John P. Williams, MD
Dr. John Williams is the Peter and Eva Safar Professor of Anesthesiology and chair of the Department of Anesthesiology and Pain Medicine. He was named to that post in 2002.
Dr. Williams has dedicated his career to education and research with a clinical emphasis on cardiac illness and cardiac surgery in specific. He has previously served as the chief at Presbyterian Hospital from 1999 to 2001 and as interim chair from 2001 to 2002. He has also served as the director of cardiac anesthesiology and co-director of intensive care at UCLA, and spent his formative years in the laboratory of Dr. Glenn Laine (UT Houston) investigating and defining the role of cardiaclymphatic vessels in a variety of physiologic states.
In this session, Dr. Williams will discuss future plans for pain medicine and pain research at the University of Pittsburgh.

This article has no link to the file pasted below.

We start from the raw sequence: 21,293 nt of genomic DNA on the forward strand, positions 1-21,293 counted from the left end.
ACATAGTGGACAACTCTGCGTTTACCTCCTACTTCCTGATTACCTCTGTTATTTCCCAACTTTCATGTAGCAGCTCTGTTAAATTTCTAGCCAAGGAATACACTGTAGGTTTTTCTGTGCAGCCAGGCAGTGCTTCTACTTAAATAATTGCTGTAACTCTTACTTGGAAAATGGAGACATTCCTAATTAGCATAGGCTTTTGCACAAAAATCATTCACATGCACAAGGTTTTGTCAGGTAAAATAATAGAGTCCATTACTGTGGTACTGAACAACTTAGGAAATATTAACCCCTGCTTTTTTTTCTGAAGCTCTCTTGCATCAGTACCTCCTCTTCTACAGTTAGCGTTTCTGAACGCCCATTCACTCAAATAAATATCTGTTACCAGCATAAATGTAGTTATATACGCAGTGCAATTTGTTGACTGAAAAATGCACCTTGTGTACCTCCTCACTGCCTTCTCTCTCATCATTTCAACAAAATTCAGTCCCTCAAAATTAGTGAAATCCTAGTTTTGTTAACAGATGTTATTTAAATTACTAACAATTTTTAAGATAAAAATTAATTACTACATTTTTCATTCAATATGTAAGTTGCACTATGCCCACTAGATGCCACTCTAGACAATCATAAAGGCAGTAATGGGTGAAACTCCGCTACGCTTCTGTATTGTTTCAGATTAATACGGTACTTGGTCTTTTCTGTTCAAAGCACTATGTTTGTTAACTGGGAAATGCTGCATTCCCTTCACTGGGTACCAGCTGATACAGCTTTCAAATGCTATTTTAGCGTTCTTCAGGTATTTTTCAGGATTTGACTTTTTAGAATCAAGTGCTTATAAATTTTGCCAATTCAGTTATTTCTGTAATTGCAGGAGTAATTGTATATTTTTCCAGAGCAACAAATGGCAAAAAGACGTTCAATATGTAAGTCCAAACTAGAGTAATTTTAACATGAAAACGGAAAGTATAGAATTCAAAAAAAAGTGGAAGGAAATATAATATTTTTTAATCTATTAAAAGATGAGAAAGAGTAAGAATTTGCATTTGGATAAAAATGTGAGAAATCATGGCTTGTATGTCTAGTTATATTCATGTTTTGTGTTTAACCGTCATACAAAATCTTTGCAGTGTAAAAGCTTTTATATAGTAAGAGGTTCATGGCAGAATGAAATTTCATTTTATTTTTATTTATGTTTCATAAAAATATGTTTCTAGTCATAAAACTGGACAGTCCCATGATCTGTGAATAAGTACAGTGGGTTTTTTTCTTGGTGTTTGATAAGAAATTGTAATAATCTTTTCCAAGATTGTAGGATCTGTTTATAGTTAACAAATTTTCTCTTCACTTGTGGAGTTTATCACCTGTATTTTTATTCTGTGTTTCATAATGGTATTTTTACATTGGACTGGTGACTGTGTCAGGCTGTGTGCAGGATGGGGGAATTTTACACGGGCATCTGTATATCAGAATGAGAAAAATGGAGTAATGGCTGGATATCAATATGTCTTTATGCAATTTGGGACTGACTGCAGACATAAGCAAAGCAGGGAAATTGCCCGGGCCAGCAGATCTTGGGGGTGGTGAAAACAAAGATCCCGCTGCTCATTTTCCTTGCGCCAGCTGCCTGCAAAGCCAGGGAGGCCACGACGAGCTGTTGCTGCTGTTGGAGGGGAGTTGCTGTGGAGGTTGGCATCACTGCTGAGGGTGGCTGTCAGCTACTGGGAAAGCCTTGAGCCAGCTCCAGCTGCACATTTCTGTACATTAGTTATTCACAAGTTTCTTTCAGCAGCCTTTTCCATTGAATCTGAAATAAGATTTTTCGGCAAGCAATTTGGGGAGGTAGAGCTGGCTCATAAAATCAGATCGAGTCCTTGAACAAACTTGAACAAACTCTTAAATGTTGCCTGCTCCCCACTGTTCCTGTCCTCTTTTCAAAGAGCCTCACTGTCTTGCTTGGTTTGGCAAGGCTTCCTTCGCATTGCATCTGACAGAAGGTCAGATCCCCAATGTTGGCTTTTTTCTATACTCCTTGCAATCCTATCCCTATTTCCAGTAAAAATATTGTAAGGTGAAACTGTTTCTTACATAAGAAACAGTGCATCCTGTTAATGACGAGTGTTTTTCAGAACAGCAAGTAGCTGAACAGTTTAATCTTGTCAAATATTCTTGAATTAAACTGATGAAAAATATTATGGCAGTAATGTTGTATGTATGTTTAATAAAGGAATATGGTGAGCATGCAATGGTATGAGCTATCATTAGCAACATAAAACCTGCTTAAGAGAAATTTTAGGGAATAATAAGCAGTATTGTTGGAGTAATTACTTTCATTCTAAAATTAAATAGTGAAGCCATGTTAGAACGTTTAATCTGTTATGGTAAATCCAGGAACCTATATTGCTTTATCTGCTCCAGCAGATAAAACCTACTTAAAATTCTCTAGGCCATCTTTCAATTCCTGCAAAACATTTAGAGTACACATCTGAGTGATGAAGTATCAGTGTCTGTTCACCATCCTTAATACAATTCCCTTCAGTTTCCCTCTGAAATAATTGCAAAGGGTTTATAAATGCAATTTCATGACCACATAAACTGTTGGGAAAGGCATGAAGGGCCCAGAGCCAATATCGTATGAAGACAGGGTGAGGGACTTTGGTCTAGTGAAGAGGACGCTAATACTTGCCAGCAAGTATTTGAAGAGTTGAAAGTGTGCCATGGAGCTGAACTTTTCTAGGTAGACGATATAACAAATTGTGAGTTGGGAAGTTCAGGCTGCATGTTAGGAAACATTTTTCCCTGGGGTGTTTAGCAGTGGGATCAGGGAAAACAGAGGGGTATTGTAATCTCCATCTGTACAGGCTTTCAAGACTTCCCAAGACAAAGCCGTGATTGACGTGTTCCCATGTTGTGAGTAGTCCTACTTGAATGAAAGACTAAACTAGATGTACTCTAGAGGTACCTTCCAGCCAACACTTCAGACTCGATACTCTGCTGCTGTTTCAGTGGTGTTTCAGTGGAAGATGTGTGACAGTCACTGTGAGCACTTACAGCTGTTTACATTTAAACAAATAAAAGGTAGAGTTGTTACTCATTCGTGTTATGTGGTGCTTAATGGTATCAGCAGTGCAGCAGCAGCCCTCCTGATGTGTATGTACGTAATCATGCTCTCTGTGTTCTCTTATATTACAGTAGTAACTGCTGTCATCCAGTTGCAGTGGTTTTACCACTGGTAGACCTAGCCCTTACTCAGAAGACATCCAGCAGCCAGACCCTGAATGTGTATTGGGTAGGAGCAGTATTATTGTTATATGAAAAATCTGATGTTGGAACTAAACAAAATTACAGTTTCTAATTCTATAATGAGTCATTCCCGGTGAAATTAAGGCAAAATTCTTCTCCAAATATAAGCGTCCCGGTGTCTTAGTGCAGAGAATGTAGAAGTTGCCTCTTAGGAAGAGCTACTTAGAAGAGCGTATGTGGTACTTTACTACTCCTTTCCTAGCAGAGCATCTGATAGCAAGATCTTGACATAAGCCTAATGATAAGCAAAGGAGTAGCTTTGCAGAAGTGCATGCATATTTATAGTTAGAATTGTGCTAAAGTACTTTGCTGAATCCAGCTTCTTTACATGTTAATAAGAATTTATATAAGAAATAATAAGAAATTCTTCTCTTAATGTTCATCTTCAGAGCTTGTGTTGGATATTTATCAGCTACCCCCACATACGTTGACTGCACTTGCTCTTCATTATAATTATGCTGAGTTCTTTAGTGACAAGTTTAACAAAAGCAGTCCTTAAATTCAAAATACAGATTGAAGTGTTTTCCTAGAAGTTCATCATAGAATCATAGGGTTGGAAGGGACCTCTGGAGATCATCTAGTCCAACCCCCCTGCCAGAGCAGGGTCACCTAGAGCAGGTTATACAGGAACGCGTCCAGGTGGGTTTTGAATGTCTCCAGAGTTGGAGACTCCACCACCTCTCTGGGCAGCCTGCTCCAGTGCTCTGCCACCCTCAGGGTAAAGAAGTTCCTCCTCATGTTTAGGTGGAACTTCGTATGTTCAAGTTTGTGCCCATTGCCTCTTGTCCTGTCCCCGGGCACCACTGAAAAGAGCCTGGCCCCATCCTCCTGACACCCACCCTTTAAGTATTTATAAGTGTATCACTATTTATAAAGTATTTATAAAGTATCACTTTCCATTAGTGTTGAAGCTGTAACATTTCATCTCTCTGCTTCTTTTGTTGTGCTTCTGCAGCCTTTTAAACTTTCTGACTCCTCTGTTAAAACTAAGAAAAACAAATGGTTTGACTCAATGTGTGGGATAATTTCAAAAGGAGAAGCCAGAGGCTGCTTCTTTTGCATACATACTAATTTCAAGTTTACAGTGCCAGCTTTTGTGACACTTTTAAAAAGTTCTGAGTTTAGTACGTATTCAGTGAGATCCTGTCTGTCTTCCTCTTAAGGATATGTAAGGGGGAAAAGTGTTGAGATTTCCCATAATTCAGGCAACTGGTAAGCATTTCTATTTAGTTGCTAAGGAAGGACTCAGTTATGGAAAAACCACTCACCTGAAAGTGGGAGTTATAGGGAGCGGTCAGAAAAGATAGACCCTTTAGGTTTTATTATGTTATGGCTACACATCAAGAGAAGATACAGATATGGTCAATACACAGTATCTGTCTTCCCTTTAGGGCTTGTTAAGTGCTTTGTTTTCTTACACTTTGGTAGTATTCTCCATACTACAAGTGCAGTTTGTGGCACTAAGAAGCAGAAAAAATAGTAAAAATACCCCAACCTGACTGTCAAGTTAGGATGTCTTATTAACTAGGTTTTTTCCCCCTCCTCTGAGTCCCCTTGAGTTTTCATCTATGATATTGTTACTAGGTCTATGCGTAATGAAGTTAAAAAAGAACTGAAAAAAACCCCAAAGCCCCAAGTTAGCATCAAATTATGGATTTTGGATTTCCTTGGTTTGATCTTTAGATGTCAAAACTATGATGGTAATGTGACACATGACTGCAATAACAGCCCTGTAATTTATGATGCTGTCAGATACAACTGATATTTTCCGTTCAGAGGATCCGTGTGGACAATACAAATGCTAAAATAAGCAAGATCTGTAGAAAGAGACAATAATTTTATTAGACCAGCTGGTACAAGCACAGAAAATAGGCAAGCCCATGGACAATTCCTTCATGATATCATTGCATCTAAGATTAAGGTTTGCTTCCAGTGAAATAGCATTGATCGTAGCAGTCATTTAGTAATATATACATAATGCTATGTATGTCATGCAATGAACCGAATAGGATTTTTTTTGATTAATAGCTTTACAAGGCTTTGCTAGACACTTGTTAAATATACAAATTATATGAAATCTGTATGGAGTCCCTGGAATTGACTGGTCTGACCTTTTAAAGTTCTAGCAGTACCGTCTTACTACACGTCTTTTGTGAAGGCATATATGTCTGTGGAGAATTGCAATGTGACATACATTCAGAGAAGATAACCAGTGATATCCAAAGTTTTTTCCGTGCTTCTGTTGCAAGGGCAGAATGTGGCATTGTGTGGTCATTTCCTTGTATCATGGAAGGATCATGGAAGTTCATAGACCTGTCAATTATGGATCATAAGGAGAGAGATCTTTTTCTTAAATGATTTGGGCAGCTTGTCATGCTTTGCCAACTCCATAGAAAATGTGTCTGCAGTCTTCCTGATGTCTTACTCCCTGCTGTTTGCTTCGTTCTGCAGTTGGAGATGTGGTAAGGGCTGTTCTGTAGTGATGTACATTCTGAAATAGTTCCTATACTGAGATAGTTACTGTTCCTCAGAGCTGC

Dr. Williams was instrumental in the creation of the Department of Critical Care Medicine (formerly a division of the Department of Anesthesiology) and has since turned his attention to the development of a clinical and research basis for the understanding and treatment of pain and pain-related states. This has involved the creation of the new Pittsburgh Comprehensive Pain Center, in collaboration with the Division of GI Medicine, Department of Medicine, and the Department of Neurobiology. This center is now run by world-renowned investigator Dr. Gerald Gebhart and is partnered with a translational component in the Molecular Epidemiology of Pain Program that was headed by Dr. Mitchell Max until his untimely death.
Dr. Williams has further developmental plans for pain medicine and pain research at the University of Pittsburgh, which will be discussed at this lecture.
Continuing Medical Education
The University of Pittsburgh School of Medicine is accredited by the ACCME to provide continuing medical education for physicians.
The University of Pittsburgh School of Medicine designates this educational activity for a maximum of 1.0 AMA PRA Category 1 Credits™. Physicians should only claim credit commensurate with the extent of their participation in the activity.
Other health care professionals are awarded 0.10 continuing education units (CEUs) which are equal to 1.0 contact hours.